Don’t want to risk dining out during a pandemic? Don’t want to wait for a table during peak tourist season? Want a bite to eat while you’re enjoying a beer at the only brewery in South Baldwin County? Soon, diners in Gulf Shores will have a new to-go option for dining that’s been years in the making.
Building on the success of a year-long pilot project, the Gulf Shores City Council is poised to pass an ordinance regulating food trucks Jan. 25. Ryan Shamburger, co-founder of Big Beach Brewing Company, calls the ordinance “a success story” after a five-year battle against opponents, including some of the state’s largest restaurants.
“It started when we opened the brewery after visiting many others and finding the partnership with food trucks was kind of a staple,” Shamburger said. “As soon as we broke ground we were talking to the mayor and the council, but we met a lot of speed bumps in 2015 and in 2017. Most of the concerns were from brick-and-mortar restaurants that were worried about competition.”
In 2019, Shamburger took a page from the statewide “Free the Hops” movement a decade earlier and promoted a grassroots movement called “Free the Food Trucks.” The city agreed to start a pilot program to gauge interest and measure success. After the results of a survey proved favorable late last year, the Planning Commission began working on a draft ordinance.
“For years it was not a permitted use on the city’s zoning ordinance, so we had to learn the system to amend the ordinance, and eventually we applied for it,” he said. “The idea that trucks would cut into the business of some of these large restaurants is kind of laughable, but many of them remained very opposed to the pilot program, but it carried on. Then the pandemic affected business. Since June there have been three public hearings on the ordinance and no one has shown up to speak in opposition.”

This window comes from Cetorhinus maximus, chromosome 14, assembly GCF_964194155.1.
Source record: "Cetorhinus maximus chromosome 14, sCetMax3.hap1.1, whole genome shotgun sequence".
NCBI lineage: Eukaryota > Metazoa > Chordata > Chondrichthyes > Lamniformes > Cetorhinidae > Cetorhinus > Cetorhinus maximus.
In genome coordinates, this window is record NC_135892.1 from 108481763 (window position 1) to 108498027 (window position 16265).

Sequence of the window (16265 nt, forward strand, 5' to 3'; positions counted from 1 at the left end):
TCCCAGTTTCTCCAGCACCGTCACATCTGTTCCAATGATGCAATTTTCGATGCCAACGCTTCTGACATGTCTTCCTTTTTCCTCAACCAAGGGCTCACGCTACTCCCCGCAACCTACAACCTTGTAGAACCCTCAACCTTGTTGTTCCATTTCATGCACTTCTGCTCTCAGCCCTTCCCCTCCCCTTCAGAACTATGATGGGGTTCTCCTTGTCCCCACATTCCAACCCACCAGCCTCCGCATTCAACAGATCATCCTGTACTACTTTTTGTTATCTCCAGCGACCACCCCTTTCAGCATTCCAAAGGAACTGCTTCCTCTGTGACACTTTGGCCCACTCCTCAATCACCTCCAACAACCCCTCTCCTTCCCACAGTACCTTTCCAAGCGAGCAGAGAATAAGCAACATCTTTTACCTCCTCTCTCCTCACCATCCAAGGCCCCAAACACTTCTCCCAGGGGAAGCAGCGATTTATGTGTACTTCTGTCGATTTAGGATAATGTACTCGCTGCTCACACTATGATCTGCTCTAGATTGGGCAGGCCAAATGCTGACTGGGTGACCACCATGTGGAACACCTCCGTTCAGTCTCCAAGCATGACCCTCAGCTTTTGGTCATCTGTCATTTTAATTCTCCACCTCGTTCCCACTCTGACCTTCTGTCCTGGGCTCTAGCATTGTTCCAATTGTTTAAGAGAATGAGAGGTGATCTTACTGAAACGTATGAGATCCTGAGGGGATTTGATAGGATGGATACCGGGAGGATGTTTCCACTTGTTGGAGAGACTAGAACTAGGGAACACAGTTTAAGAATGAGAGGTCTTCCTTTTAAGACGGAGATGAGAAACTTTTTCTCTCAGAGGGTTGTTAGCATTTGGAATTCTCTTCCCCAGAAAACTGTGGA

Gulf Shores Planning Director Andy Bauer said the proposed ordinance will allow food trucks to operate on commercially zoned properties that have an existing, operating business on the property. Hours of operation will be restricted to the hours of the business on the property and no food truck may operate on residential properties or city-owned properties.
“One change between the pilot program and the proposed ordinance is that any properties that have frontage on [State Route] 59 — instead of operating there by right — they have to obtain a conditional use permit that requires a public hearing before the Planning Commission and City Council,” Bauer said. “When we presented this to the City Council in late December or earlier this month, some of the council members worried about potential issues with traffic, aesthetics and pedestrians, so the conditional use on 59 gives the city a little more control.”
Application fees will cost $100 and vendors will be responsible for paying all applicable city taxes, Bauer added.
In addition, Shamburger said food trucks must follow state health department guidelines on kitchen equipment, food handling and the use of commissaries. He said the grassroots effort was especially well received by operators in Gulf Shores, where real estate prices can be prohibitive to opening a brick-and-mortar restaurant.
“When we first opened, state law defined us as a manufacturer and we couldn’t have a kitchen, but now they have a definition of a ‘brew pub’ that allows it,” he said. “It’s still difficult. The main hurdle is the health department doesn’t want shared equipment between the kitchen and the brewing and it’s always been part of our philosophy that breweries shouldn’t have to flip tables. Plus, in terms of capital expenditure and real estate down here, it’s kind of a hurdle. To do the amount of business to justify those costs you have to flip tables and what we want is for people to come and stay as long as they want.”
Shamburger said food trucks are a happy medium.
“There will be folks who visit here or live here who decide not to go to dining rooms for a while, at least until the pandemic has passed,” he said. “Food trucks are an amazing option for us to get prepared food fast, and have a little social interaction. I think it’s a win-win. There was a lot of healthy debate and I think we’ve come to agree on something that will work for our community.”
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